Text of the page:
Three months into my run as a cable trade journalist, the editor of CT, Jonathan Tombes, asked me to share some first impressions of the industry. Though I am new to the technical side of this business, cable first impressed me many years ago.
Allow me to introduce myself. I am the kid who convinced her babysitter to let her stay up for HBO‘s first commercial-free airing of Coma on Halloween night in 1978. I was four years old. A few years later I flipped open my Pac-Man phone and, with all the passion a second-grader could muster, requested that Cablevision deliver my MTV. By the time I entered college, the roads were ripped up to lay fiber. While I was studying for the bar exam, digital cable became a welcome, novel distraction.
You don’t have to be a long-time industry insider to appreciate how far cable technology has advanced. That chunky black A/B switch stuck to the back of the TV set grew up as well. It went from a flat khaki toaster-shaped device that couldn’t quite balance on top of the set to the dazzling appliance that now enables my strict preference for viewing on-demand programming.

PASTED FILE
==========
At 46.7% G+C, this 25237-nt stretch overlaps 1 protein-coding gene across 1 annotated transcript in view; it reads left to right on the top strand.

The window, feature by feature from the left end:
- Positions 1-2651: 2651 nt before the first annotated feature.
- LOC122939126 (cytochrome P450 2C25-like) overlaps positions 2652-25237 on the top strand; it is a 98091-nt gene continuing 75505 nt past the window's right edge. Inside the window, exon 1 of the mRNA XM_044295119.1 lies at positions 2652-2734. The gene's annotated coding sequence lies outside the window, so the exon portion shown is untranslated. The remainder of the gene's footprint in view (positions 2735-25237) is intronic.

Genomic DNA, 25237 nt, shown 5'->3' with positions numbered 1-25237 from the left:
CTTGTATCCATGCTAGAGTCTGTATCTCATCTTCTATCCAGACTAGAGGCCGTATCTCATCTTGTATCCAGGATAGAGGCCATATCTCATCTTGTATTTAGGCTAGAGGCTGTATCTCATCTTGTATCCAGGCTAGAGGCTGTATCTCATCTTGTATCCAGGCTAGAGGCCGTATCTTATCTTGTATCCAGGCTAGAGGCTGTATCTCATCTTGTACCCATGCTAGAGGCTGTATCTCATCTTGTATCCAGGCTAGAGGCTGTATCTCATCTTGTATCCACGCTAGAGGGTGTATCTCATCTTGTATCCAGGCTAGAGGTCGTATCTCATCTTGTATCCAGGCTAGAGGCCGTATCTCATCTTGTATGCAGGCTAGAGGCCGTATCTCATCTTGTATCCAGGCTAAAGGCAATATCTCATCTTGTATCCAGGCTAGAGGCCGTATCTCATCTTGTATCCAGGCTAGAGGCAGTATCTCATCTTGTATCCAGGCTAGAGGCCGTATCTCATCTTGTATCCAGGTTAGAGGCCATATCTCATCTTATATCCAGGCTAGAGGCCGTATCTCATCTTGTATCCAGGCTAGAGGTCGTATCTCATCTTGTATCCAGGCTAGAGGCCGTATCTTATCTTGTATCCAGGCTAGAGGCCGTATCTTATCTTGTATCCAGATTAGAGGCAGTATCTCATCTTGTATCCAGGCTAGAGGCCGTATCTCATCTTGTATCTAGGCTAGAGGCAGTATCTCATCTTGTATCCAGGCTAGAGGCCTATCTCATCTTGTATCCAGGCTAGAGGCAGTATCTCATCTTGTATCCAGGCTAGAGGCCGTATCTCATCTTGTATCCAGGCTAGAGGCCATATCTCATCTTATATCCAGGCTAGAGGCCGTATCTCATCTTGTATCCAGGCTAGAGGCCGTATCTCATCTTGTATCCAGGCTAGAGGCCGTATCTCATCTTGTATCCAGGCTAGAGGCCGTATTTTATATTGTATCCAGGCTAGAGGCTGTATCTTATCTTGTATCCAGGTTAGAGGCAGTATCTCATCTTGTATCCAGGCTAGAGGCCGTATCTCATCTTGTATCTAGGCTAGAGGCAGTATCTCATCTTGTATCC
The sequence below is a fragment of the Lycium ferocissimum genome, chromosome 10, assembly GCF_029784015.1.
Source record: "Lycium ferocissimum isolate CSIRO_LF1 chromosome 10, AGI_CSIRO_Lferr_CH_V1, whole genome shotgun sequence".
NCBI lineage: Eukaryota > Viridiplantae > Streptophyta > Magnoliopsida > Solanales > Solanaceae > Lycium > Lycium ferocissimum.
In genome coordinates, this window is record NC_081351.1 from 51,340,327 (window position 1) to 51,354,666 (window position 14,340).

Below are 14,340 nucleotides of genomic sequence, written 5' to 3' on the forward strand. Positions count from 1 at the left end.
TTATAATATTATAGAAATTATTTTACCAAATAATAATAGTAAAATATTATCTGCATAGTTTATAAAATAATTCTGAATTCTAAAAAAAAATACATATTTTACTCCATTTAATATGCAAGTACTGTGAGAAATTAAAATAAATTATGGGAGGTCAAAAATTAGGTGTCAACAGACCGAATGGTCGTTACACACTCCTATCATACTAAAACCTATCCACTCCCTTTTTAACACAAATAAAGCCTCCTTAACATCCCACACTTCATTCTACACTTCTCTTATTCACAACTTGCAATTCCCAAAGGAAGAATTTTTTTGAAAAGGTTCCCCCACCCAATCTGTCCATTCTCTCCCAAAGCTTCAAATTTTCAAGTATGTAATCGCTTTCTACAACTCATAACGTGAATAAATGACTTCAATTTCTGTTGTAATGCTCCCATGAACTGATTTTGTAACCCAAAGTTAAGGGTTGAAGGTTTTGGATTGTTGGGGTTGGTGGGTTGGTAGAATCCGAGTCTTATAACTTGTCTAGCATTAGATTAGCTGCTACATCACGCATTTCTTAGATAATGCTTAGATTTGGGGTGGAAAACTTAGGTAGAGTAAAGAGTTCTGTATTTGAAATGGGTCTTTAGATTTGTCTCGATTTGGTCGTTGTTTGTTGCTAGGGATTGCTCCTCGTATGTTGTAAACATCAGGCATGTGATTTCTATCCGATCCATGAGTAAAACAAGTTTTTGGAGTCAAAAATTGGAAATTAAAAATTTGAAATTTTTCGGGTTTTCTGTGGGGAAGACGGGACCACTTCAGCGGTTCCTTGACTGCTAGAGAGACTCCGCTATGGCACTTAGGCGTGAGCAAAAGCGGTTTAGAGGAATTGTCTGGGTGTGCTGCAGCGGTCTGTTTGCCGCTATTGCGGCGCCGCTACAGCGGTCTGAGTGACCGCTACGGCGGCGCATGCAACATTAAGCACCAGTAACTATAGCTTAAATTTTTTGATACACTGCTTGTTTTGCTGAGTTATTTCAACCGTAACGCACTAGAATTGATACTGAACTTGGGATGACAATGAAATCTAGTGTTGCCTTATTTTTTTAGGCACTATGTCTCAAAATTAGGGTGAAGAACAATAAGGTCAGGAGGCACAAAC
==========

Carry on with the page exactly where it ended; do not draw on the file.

Since joining CT, I’ve had the privilege of meeting industry pioneers, the wizards behind the entertainment technology that I had always taken for granted. To this newcomer, they are as energetic and diverse as one could imagine. They impress me as community of creative but practical souls fighting to stay ahead in an increasingly heterogeneous marketplace.
From the Moon Man statue in the Cable Hall of Fame to Scientific Atlanta‘s tribute to the evolution of the set-top box, I’ve been struck by how much the cable industry is part of our collective history, both consumers and providers. That relationship, that familiarity, continues to be cable’s most important advantage.
At the start of 2008, cable is poised to face a difficult year. With satellite, the telcos, and an onslaught of new technology fast on the cable’s heels, it is an exciting time to enjoy this little window on the industry.
Best of luck for the new year. Jenn Rinaldi
PS: Forget MTV. Now I want my Al-Jazeera.